Microsoft Office Tutorials and References

In Depth Information

**Specialized Lookup Formulas**

Looking up a value to the left

The VLOOKUP function always looks up a value in the first column of the lookup range. But what

if you want to look up a value in a column other than the first column? It would be helpful if you

could supply a negative value for the third argument for VLOOKUP — but you can’t.

Figure 8-7 illustrates the problem. Suppose you want to look up the batting average (column B,

in a range named
Averages
) of a player in column C (in a range named
Players
). The player you

want data for appears in a cell named
LookupValue.
The VLOOKUP function won’t work because

the data is not arranged correctly. One option is to rearrange your data, but sometimes that’s not

possible.

Figure 8-7:
The VLOOKUP function can’t look up a value in column B, based on a value in column C.

Another solution is to use the LOOKUP function, which requires two range arguments. The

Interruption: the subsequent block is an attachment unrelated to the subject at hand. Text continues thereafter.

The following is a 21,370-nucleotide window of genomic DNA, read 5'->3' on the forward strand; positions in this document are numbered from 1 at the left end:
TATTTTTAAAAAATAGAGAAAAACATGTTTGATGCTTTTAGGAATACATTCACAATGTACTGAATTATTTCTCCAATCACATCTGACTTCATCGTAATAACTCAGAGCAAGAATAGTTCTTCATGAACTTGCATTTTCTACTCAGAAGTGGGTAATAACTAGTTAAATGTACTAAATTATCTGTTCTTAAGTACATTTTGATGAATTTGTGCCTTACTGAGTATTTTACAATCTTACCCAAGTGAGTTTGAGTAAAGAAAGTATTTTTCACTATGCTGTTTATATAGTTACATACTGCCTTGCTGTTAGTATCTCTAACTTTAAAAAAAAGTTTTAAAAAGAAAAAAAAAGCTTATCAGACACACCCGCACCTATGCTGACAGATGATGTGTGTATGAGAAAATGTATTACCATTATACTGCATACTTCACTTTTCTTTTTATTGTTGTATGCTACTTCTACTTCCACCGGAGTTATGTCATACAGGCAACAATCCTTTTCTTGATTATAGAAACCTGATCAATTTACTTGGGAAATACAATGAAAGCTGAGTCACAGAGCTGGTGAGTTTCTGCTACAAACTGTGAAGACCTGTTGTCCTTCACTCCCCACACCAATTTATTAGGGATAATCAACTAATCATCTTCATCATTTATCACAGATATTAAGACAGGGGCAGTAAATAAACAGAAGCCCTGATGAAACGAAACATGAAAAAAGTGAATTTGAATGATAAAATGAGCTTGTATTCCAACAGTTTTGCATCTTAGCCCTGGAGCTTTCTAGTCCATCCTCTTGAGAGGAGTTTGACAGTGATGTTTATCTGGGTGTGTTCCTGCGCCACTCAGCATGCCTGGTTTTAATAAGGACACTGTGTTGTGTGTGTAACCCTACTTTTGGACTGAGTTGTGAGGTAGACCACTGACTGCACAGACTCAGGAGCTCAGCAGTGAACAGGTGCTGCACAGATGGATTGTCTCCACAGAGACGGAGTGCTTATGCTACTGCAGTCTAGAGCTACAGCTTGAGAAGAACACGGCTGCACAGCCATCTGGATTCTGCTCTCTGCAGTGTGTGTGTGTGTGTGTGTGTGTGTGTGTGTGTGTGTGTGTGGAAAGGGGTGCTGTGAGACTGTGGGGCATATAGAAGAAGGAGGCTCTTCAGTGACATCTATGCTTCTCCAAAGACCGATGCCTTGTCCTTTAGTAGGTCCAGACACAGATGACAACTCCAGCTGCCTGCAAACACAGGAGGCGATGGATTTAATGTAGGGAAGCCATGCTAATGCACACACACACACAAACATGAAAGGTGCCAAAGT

following formula (in cell F3) returns the batting average from column B of the player name

contained in the cell named
LookupValue:

=LOOKUP(LookupValue,Players,Averages)

Using the LOOKUP function requires that the lookup range (in this case, the
Players
range) is in

ascending order. In addition to this limitation, the formula suffers from a slight problem: If you

enter a nonexistent player (in other words, the
LookupValue
cell contains a value not found in the

Players
range), the formula returns an erroneous result.

A better solution uses the INDEX and MATCH functions. The formula that follows works just like

the previous one except that it returns #N/A if the player is not found. Another advantage to

using this formula is that the player names need not be sorted.

=INDEX(Averages,MATCH(LookupValue,Players,0))